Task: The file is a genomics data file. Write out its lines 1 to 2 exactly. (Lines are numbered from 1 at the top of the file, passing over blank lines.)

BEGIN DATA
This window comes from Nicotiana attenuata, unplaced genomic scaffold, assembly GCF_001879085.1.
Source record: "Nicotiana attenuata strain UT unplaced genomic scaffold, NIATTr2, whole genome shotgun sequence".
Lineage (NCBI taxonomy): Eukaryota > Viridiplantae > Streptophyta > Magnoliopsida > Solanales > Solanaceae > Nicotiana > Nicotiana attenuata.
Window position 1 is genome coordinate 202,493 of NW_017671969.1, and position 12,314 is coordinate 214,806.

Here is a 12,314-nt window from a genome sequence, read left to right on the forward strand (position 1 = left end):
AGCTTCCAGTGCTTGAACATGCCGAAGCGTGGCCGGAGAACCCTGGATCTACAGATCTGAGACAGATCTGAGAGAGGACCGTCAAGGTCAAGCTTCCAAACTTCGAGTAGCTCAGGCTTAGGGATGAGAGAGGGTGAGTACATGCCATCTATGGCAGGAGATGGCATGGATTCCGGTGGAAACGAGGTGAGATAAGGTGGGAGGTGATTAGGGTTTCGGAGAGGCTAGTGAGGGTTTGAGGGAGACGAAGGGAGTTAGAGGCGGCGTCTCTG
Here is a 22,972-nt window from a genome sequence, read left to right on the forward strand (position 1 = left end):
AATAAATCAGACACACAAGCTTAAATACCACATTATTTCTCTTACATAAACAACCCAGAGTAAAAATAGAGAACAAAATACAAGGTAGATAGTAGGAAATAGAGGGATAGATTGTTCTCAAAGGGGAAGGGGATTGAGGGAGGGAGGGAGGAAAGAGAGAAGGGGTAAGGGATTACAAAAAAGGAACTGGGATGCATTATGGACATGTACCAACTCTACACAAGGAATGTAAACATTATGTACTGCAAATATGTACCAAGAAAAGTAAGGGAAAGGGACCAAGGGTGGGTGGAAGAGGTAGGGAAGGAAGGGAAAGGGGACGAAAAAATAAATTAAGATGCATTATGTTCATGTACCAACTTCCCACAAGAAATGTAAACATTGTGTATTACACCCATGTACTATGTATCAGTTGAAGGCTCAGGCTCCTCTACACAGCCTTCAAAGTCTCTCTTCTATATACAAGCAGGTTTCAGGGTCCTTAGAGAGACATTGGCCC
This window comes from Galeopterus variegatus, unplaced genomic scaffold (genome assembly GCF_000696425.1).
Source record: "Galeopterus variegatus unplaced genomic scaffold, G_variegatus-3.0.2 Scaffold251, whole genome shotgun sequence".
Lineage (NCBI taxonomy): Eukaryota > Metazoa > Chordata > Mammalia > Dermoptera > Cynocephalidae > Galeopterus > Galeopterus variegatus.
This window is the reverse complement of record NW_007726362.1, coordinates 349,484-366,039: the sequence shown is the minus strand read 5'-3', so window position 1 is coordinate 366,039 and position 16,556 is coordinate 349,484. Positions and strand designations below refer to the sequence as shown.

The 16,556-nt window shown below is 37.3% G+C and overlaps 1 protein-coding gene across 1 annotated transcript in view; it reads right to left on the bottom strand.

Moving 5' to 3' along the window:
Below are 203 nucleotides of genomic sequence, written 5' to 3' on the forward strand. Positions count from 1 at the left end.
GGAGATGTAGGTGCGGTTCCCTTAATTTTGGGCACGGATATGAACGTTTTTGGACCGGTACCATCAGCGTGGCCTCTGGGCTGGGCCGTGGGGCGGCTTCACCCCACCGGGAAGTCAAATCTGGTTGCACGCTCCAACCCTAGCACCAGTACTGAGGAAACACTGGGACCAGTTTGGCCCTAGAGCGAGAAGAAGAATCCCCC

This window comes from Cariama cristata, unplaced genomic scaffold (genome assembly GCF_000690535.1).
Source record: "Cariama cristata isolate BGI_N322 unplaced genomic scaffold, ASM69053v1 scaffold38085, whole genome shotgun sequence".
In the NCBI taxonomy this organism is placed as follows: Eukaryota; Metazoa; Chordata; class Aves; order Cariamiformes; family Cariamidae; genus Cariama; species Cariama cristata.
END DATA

This window comes from Nicotiana attenuata, unplaced genomic scaffold, assembly GCF_001879085.1.
Source record: "Nicotiana attenuata strain UT unplaced genomic scaffold, NIATTr2, whole genome shotgun sequence".